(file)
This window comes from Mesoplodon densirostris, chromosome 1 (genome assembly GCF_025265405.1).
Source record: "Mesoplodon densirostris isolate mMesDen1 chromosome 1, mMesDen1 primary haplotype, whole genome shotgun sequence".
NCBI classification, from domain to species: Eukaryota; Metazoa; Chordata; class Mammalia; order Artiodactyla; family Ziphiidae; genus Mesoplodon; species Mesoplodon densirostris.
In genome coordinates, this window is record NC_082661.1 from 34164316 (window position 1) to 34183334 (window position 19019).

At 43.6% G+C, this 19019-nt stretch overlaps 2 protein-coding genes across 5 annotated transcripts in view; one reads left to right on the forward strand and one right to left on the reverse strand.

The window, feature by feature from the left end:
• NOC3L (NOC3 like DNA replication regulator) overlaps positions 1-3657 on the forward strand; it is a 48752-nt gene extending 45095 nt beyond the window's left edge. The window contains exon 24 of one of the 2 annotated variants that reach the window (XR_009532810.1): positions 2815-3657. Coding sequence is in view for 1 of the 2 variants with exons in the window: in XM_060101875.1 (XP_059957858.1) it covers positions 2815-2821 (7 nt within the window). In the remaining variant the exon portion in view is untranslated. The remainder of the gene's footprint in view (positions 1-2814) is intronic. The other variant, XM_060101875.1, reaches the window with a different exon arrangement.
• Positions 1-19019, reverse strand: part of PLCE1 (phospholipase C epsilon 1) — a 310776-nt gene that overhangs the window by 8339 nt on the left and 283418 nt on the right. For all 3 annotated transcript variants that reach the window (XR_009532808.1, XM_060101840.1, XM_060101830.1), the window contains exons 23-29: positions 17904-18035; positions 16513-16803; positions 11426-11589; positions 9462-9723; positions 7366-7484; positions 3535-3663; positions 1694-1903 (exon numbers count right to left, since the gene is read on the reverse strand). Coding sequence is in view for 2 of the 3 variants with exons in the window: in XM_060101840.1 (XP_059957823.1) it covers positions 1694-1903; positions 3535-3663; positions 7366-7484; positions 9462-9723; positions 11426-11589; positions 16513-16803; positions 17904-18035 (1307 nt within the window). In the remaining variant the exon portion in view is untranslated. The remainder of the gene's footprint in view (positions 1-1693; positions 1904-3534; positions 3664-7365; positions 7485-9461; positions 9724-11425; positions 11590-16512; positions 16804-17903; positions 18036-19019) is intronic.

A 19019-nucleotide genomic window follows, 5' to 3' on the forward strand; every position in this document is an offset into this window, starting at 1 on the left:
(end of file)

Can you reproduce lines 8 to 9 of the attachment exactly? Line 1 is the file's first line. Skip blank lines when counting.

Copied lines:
• Positions 1-19019, reverse strand: part of PLCE1 (phospholipase C epsilon 1) — a 310776-nt gene that overhangs the window by 8339 nt on the left and 283418 nt on the right. For all 3 annotated transcript variants that reach the window (XR_009532808.1, XM_060101840.1, XM_060101830.1), the window contains exons 23-29: positions 17904-18035; positions 16513-16803; positions 11426-11589; positions 9462-9723; positions 7366-7484; positions 3535-3663; positions 1694-1903 (exon numbers count right to left, since the gene is read on the reverse strand). Coding sequence is in view for 2 of the 3 variants with exons in the window: in XM_060101840.1 (XP_059957823.1) it covers positions 1694-1903; positions 3535-3663; positions 7366-7484; positions 9462-9723; positions 11426-11589; positions 16513-16803; positions 17904-18035 (1307 nt within the window). In the remaining variant the exon portion in view is untranslated. The remainder of the gene's footprint in view (positions 1-1693; positions 1904-3534; positions 3664-7365; positions 7485-9461; positions 9724-11425; positions 11590-16512; positions 16804-17903; positions 18036-19019) is intronic.

A 19019-nucleotide genomic window follows, 5' to 3' on the forward strand; every position in this document is an offset into this window, starting at 1 on the left: